Unionist-Nationalism: Governing Urban Scotland, 1830-1860
Mid-nineteenth century Scottish nationalism has been perceived as weak, failing to produce a parliamentary challenge. The European revolutions were set alight in 1848 yet missed Great Britain; for Scotland a British/imperial agenda was said to dominate. This 'failure' of Scottish nationalism is an orthodoxy long overdue for challenge. From an analysis of the major expressions of national identity in mid-century, it is stressed that Scottish nationalism demanded equality with England within the Union of 1707. Strange as it may be to twentieth-century eyes, Scotland wanted more Union, not less. Nor was it weak for its lack of rhetoric of parliamentary independence. Unionist-nationalism flowed from the axis of a British state and a Scottish civil society in the 1830-1860 period.
The focus must shift to where 'government' was at its most critical - at the level of civil society. It was there that Unionist-nationalism was forged.
What people are saying - Write a review
We haven't found any reviews in the usual places.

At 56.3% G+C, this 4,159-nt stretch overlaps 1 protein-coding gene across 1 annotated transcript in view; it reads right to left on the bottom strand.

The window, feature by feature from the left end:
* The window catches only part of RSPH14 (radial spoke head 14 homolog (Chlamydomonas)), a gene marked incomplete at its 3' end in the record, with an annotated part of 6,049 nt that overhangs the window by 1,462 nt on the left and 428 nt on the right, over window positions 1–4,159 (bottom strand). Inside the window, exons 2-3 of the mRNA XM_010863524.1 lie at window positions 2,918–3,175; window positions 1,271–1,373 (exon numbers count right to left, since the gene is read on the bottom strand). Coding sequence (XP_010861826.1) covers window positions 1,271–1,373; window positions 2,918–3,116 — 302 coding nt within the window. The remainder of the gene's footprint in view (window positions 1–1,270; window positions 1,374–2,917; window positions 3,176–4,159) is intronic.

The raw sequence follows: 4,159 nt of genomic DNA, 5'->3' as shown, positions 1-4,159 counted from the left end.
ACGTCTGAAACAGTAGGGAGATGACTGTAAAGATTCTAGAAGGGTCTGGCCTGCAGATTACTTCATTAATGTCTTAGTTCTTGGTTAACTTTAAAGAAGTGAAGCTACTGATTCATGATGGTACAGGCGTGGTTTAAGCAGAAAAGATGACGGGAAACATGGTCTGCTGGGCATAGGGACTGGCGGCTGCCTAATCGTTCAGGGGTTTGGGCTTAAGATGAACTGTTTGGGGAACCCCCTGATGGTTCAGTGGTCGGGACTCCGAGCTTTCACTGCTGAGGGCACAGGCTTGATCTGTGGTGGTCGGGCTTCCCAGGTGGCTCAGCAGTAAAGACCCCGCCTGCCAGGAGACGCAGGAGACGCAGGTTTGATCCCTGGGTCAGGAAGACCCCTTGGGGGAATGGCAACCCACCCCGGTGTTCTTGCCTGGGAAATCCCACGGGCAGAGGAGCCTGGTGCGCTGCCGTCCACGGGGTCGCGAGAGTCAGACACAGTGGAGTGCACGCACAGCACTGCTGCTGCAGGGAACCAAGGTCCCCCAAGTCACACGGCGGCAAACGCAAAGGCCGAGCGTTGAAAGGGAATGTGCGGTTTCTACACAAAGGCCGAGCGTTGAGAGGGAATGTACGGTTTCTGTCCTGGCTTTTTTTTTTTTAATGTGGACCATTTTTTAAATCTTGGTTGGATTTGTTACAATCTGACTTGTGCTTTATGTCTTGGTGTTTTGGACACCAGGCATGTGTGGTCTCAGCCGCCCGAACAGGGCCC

Scottish National Identity in a United Kingdom
An Economic and Social History of the Victorian State
Theories and Symbols of Scottish National Identity
5 other sections not shown
1852 general election Almanac analysis appeal argued bourgeoisie Britain British central centralisation chapter City Clan Club committee Cowan cultural decimalised distribution & processing dominant Edinburgh bourgeoisie Edinburgh's civil society elite England English ethnic Figure Gellner Glasgow Highland History Ibid independence Industrial intervention Irish Jacobite John linked London Lord Advocate Lord Provost Macaulay MacGregor McLaren membership mid-century middle class nation-state National Association National Monument nationalist NAVSR nineteenth century organisation Parliament parliamentary patriotism political pollbook Poor Law Public Health reform Report Royal Scodand Scotland Scots Scotsman Scott Monument Scottish civil society Scottish ethnie Scottish national identity second vote Sir Walter Scott Sir William Wallace Smout social Society Edinburgh state/civil society axis status structure subscriber class Subscription Library symbols T. C. Smout Total Abstinence Society towns trade Union Unionist-nationalism unitary United Kingdom urban Victorian Vindication of Scottish voluntary societies voluntaryism voting pairs Wallace and Bruce Wallace Monument Westminster